There are several types of van der Waals attraction:
- Instantaneous-induced-dipole/Induced-dipole (the London force)
It is tempting to consider these forces to be of different strengths, but it is the distance range that is more important. Dipole/dipole attraction is relatively long range in action while the London spontaneous-dipole/Induced-dipole attraction requires contact between the van der Waals surfaces: the molecules need to touch.
Molecules with permanent dipole moments, polar molecules, such as iodine chloride, ICl, exhibit dipole-dipole attraction. The iodine end of iodine chloride is δ+ and the chlorine end is δ–. Molecules interact with each other so that the dipoles line up end-to-end:
All molecules with a permanent dipole exhibit permanent-dipole/permanent-dipole attraction. At temperatures below the material’s melting point, the structure will show long range order and crystallinity.
Permanent-Dipole/Induced-Dipole Attraction :
Molecular dipoles (polar molecules) are able to induce weak dipoles in adjacent non-polar species. The effect gives rise to a weaker attraction than dipole-dipole attraction.
London Dispersion Force (LDF) Attraction:
The very fact that it is possible to liquefy helium – and indeed all molecular materials – demonstrates that there must be some type of inter-molecular attraction taking place between the helium atoms. (Helium is a molecular material, where the helium molecule consists of just one atom.)
The attraction is known as the London dispersion force and is deemed to arise from short time scale fluctuations in the electronic structure of species which results in the formation of instantaneous dipoles.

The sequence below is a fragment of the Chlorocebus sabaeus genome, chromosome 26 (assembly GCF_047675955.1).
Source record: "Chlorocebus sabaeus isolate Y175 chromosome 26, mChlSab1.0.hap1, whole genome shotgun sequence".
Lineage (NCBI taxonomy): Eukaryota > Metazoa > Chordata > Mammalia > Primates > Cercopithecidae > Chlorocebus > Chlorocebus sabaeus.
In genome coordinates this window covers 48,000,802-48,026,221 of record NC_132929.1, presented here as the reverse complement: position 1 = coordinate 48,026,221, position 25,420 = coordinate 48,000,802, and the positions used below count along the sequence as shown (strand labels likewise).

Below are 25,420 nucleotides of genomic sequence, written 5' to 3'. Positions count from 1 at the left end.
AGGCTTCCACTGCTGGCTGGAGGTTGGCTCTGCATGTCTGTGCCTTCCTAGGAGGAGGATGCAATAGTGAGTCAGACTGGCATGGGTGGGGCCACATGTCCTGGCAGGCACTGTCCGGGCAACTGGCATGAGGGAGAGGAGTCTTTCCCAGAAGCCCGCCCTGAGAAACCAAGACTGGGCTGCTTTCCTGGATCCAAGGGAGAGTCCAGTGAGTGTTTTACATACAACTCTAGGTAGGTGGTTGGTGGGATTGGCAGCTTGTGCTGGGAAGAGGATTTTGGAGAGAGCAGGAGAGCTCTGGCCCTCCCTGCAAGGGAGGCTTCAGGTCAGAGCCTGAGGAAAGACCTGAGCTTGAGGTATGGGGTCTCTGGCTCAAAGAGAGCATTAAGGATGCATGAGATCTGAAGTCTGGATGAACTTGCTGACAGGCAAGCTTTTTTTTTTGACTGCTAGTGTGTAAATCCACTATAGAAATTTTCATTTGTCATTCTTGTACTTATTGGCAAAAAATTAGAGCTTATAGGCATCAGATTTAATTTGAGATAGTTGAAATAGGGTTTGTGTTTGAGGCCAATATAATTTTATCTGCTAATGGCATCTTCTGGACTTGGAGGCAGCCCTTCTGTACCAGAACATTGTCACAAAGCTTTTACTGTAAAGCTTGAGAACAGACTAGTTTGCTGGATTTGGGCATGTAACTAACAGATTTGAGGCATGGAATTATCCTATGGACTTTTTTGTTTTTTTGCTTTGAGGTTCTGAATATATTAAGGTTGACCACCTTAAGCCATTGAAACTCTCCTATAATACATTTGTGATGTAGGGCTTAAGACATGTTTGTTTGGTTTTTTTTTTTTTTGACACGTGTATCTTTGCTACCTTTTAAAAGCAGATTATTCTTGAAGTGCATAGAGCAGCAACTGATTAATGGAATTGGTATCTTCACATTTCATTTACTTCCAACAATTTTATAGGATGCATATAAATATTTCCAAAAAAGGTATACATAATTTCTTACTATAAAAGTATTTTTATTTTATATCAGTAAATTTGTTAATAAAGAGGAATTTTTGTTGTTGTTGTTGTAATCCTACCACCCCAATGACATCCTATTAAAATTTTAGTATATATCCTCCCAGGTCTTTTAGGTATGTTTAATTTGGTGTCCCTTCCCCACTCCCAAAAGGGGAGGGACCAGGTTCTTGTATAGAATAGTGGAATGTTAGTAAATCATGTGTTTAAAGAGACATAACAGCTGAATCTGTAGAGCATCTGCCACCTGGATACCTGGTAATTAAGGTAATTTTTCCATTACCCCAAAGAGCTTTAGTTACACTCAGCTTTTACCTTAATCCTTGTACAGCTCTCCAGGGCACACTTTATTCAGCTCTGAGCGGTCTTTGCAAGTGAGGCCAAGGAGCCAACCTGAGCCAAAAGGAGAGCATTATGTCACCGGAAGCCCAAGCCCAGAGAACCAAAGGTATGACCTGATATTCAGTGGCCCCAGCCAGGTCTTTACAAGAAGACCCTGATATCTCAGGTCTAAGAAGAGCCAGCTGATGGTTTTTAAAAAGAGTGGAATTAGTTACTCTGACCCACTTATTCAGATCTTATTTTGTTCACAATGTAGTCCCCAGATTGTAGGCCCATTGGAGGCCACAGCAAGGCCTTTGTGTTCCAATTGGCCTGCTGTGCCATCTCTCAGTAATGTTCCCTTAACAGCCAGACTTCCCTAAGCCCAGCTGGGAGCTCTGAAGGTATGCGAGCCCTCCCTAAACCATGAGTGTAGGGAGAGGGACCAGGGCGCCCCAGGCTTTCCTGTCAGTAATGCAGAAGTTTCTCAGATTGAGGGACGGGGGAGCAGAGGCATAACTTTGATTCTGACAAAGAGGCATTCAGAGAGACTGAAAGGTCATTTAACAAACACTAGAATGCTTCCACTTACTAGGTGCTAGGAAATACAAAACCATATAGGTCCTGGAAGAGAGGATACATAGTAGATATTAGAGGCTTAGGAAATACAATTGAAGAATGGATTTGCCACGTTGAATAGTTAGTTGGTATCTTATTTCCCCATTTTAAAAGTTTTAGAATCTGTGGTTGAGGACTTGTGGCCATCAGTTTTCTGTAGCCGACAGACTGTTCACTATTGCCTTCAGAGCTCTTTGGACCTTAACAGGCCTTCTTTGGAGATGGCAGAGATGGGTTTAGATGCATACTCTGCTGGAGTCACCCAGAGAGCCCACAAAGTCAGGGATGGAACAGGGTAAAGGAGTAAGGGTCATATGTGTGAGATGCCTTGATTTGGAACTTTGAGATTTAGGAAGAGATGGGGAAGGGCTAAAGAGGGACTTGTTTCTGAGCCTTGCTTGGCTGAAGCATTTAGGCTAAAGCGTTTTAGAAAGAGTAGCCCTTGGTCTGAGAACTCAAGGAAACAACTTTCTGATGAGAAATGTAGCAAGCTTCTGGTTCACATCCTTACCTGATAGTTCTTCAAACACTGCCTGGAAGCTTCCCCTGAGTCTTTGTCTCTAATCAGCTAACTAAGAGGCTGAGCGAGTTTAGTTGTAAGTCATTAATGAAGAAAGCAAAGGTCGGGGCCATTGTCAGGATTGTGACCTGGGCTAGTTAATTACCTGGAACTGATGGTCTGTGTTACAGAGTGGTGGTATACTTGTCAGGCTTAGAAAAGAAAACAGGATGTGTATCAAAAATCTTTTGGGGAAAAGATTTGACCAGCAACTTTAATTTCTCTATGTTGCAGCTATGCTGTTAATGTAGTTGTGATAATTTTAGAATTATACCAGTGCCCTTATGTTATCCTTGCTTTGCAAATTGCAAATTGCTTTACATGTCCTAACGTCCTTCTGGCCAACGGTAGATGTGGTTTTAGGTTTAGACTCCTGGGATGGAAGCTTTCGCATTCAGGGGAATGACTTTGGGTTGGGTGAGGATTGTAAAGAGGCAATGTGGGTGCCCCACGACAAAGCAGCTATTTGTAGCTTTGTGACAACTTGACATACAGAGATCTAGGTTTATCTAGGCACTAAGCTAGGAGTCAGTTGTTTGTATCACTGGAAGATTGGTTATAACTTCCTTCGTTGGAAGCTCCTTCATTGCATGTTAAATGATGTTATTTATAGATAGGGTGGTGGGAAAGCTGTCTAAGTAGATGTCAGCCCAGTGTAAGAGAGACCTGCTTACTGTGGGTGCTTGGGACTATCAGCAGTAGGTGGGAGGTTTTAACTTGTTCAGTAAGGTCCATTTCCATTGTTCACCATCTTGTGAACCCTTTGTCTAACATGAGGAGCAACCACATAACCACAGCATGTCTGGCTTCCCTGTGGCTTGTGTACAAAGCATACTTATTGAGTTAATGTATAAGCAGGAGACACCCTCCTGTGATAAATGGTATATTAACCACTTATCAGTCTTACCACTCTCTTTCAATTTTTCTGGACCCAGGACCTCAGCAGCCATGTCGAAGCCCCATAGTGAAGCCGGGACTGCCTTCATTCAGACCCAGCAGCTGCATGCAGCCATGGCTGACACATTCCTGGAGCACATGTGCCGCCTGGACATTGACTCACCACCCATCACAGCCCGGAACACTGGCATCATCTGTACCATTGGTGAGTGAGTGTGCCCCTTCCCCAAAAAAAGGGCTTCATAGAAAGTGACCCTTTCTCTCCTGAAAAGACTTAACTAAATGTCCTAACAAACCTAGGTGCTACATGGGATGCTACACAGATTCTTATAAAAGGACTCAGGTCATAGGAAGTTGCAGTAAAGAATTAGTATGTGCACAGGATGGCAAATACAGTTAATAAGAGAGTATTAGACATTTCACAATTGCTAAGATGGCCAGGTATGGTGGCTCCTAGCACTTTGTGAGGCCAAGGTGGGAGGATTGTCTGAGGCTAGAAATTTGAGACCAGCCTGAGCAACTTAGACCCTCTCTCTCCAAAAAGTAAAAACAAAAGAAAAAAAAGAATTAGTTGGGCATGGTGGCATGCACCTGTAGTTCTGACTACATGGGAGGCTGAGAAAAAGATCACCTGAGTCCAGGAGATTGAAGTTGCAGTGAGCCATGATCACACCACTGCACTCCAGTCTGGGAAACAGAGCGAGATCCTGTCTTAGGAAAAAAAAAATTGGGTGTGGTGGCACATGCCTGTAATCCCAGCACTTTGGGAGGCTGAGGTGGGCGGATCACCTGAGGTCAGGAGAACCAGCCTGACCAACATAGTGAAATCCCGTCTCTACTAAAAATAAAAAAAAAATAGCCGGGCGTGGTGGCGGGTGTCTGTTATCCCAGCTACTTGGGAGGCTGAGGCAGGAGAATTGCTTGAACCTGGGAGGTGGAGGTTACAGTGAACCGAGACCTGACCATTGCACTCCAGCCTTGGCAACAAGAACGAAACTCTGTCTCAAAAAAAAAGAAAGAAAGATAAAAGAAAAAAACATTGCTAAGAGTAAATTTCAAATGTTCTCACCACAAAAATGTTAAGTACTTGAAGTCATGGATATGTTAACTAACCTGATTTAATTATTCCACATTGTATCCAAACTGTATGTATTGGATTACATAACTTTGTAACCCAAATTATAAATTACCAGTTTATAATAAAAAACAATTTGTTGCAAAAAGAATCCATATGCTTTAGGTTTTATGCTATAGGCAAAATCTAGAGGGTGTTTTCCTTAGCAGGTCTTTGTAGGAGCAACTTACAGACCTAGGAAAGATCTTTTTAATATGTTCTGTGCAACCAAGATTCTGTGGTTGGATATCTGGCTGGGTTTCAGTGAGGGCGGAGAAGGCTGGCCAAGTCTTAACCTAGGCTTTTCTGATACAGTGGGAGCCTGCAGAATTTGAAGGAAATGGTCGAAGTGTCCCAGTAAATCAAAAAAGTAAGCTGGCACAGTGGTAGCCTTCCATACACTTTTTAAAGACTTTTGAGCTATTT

The instantaneous-induced-dipole/induced-dipole London dispersion forces (LDF) are surprisingly strong but they only act at very short range. It is as if the surface of even neutral, non-polar molecules like methane, CH4, are 'sticky'.
Soccer Balls Covered in Velcro
Imagine a room filled with 50 soccer balls or so covered in Velcro and half a dozen four year old children.
The kids will kick the balls about, and the balls will fly around. But as the children become tired the balls will slow down and stick together.
So it is with a molecular gas. As the temperature is lowered the molecules will stick to each other via London dispersion forces, instantaneous-induced-dipole/Induced-dipole attractions, to give a condensed phase.
All molecules exhibit London dispersion forces and the strength increases with the size/surface area of the molecule. This logic can be used to explains the increasing boiling and sublimation temperatures of the halogens.
Going down the periodic table the atoms become larger, so the diatomic molecules become larger and their surface area becomes larger. Thus, the van der Waals forces increase and so do the boiling points:
F2 < Cl2 < Br2 < I2
Likewise, longer chain alkanes have higher boiling points than shorter chain alkanes. Branching, which decreases surface area, reduces boiling point.
Which is stronger: dipole/dipole or London forces?
Consider the molecular halogen bromine, Br2, and the interhalogen iodine chloride, ICl.
Both have a mass of close to 160, both are are 70 electron systems, but Br2 is non-polar and ICl is polar. Yet they have rather similar boiling points of 59 ° and 97° respectively:
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This implies that the dipole/dipole attraction makes only a minor contribution to the net attraction, and the most of the molecular stickiness is due to the the London dispersion force.
Gecko Toes, Setae and van der Waals Forces:
"The toes of the gecko have developed a special adaptation that allows them to adhere to most surfaces. Recent studies of the spatula tipped setae on gecko footpads demonstrate that the attractive forces that hold geckos to surfaces are van der Waals interactions between the finely divided setae and the surfaces themselves. Every square millimeter of a gecko's footpad contains about 14,000 hair-like setae." Wikipedia: